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From lab to leadership: Shirley Tilghman reflects on her journey as University president

Former University President Shirley Tilghman.
Sameer A. Khan / Fotobuddy via Office of Communications

After University President Harold Shapiro announced he was stepping down in 2001, Shirley Tilghman joined the presidential search committee, representing the natural sciences. A professor of molecular biology, Tilghman wanted to make sure a new president would support the new genomics institute that she was working to establish.

One day, Tilghman left a search committee meeting to give a lecture.

“The chair of the committee later took me aside and said, ‘while you were gone, we all decided you should be a candidate,’” Tilghman recalled.

Committed to her teaching and research, Tilghman said she had not considered an administrative role — let alone University presidency. But in learning about the president’s role in serving on the search committee, Tilghman saw that “this could be one of the most intellectually enriching jobs I could ever have.”

Shirley Tilghman went on to become the 19th president of Princeton University and the first woman to ever hold the position. During her tenure from 2001 to 2013, Tilghman focused on developing the science and arts programs, expanding financial aid, and promoting gender equality. Now, Tilghman serves on the Amherst Board of Trustees and the Harvard Corporation, which was involved in the high-profile resignation of Harvard President Claudine Gay, the first Black woman in the position. Just over a decade after her retirement from the University presidency, Tilghman sat down with The Daily Princetonian to reflect on her leadership and the current landscape of leadership in higher education.

‘I knew this is what I wanted to do with my life’: Combining science and education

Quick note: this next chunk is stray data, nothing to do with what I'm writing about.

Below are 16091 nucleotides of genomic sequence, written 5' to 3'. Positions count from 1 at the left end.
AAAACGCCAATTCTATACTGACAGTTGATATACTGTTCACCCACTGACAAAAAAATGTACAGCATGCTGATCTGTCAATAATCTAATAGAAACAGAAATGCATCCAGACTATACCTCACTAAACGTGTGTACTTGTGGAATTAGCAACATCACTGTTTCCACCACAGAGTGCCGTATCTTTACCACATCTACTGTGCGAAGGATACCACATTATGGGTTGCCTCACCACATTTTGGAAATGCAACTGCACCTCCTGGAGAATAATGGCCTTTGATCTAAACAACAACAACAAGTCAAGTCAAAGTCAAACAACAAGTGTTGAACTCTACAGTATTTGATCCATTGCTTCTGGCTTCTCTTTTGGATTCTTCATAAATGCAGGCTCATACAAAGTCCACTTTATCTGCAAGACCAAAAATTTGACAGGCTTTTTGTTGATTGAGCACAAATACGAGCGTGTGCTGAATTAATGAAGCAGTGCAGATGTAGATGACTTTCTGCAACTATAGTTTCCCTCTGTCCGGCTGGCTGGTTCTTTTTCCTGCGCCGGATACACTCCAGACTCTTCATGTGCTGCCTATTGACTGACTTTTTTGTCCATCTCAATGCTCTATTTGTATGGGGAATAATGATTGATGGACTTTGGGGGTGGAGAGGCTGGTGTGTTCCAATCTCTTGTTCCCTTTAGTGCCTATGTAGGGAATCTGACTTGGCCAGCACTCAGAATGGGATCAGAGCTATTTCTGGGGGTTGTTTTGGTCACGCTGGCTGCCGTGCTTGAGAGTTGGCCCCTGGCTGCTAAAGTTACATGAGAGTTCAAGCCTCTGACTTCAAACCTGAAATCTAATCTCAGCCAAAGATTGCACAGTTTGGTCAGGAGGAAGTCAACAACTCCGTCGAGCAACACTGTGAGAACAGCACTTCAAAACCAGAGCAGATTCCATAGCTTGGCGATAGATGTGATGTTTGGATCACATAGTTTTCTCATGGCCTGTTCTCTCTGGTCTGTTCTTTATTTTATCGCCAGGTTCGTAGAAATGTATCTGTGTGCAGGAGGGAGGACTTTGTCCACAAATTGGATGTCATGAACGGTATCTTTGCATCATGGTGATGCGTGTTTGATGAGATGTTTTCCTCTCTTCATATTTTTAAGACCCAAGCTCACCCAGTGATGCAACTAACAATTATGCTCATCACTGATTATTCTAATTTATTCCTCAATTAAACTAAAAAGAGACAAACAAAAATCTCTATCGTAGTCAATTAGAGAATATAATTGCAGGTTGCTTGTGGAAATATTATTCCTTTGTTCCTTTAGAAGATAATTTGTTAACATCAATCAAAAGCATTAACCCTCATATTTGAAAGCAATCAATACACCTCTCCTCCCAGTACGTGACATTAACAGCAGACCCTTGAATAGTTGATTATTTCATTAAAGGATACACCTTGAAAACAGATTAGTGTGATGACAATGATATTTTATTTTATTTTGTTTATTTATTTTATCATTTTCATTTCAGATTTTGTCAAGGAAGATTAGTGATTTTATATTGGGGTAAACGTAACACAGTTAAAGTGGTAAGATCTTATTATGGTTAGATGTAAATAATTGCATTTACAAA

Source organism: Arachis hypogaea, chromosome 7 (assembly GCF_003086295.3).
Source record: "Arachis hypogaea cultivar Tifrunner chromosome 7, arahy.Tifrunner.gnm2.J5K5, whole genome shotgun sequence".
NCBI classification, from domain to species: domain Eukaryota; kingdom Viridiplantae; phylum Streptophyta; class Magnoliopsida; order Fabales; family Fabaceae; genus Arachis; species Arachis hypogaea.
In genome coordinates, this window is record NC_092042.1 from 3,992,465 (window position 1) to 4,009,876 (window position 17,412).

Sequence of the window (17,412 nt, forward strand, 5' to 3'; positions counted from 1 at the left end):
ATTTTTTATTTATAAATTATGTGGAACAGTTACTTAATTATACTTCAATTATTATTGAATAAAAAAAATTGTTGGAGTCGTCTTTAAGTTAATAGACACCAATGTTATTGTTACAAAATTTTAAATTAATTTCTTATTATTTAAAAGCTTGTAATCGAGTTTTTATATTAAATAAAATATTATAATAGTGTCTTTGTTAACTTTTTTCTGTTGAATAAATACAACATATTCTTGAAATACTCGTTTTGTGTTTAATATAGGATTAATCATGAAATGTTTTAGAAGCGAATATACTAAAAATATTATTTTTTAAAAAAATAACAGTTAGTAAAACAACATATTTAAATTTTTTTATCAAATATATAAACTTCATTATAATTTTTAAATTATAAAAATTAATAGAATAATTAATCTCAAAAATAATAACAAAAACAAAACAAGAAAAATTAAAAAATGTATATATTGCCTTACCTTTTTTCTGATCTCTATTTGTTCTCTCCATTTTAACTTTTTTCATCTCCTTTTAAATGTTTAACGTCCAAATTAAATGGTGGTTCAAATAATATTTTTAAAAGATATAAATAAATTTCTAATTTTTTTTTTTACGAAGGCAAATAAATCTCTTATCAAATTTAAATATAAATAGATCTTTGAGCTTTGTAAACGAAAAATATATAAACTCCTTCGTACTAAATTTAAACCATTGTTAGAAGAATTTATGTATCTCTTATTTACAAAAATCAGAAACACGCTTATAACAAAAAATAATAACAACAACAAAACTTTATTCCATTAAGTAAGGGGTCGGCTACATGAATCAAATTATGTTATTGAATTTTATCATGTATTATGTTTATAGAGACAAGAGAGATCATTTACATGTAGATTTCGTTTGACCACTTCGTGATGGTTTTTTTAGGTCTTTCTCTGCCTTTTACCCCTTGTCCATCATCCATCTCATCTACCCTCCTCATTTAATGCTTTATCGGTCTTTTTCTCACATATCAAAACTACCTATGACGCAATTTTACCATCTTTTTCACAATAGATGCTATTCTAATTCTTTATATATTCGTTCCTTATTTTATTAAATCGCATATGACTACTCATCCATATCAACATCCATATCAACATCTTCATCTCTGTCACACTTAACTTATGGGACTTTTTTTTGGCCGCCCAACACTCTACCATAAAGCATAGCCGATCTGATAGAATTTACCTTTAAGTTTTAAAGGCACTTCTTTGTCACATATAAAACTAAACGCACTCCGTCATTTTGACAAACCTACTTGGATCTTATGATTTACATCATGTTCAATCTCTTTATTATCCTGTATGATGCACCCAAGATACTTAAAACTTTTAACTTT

From a young age, Tilghman knew that she wanted to be a scientist. She explored mathematics and chemistry early in her college education, before a fascination with DNA replication ultimately drew her to the field of molecular biology. She earned a bachelor’s of science degree from Queen’s University in 1968 and her Ph.D. in biochemistry at Temple University. Tilghman spent much of her career exploring the genome and the process of embryo growth, serving as a professor of molecular biology for 15 years at the University prior to her appointment as president, and as founding director of the Lewis-Sigler Institute for Integrative Genomics and the chair of Princeton’s Council on Science and Technology.

“I was a late arrival to the brand new field of molecular biology. But once I discovered it, I knew this is what I wanted to do with my life,” Tilghman explained.

When Tilghman began her journey as a scientist in the late 1960s, there were substantially fewer women in the sciences than today. However, she says she did not feel at a disadvantage — both during her work in molecular biology and later in her presidency. “I was raised in a family where my father, in particular, taught me to believe that I could do anything I wanted,” Tilghman said, “and so that gave me a fair amount of self-confidence.”

While serving as an undergraduate teaching assistant at Queen’s University in Kingston, Ontario, and later as a high school teacher in Sierra Leone, West Africa, Tilghman discovered a love of teaching. 

“I knew I wanted a career in academia, where I could combine science — which was my real passion — with education,” Tilghman said. “My most memorable moments in teaching are watching a student’s face light up, when suddenly they see and understand something that looked very complicated, or maybe boring, to them before.”

Robert Durkee ’69, who served as the University Vice President and Secretary during Tilghman’s presidency, remembers her way of engaging with students proved quite effective — which sometimes included taking to the field.


“One of my favorite stories is that she realized in one of her courses she was teaching, she had a lot of lacrosse players,” Durkee said in an interview with the ‘Prince.’ “She decided that, if she was going to teach them biology, they should teach her lacrosse. And so, she learned a lot about lacrosse, went to their games, and became an avid lacrosse fan.”

Tilghman’s tenure: Gender equality, science, and the arts

Tilghman’s administration oversaw two initiatives to promote gender equality on campus: one among the student leadership, and the other among faculty.

In particular, the Steering Committee on Undergraduate Women’s Leadership, chaired by former Visiting Professor in Public Affairs and the University Center of Human Values Nannerl Keohane found an underrepresentation of women in “high-profile” leadership positions for campus organizations, such as the Undergraduate Student Government, The Daily Princetonian, and the University’s eating clubs. The report found that female students tended to take on high-impact roles that were “behind the scenes,” opting for secretary or treasurer roles rather than president. Ultimately, the committee reported cohesive recommendations to address these patterns, including broad encouragement for leadership in both men and women and practical steps to strengthen existing programs and opportunities.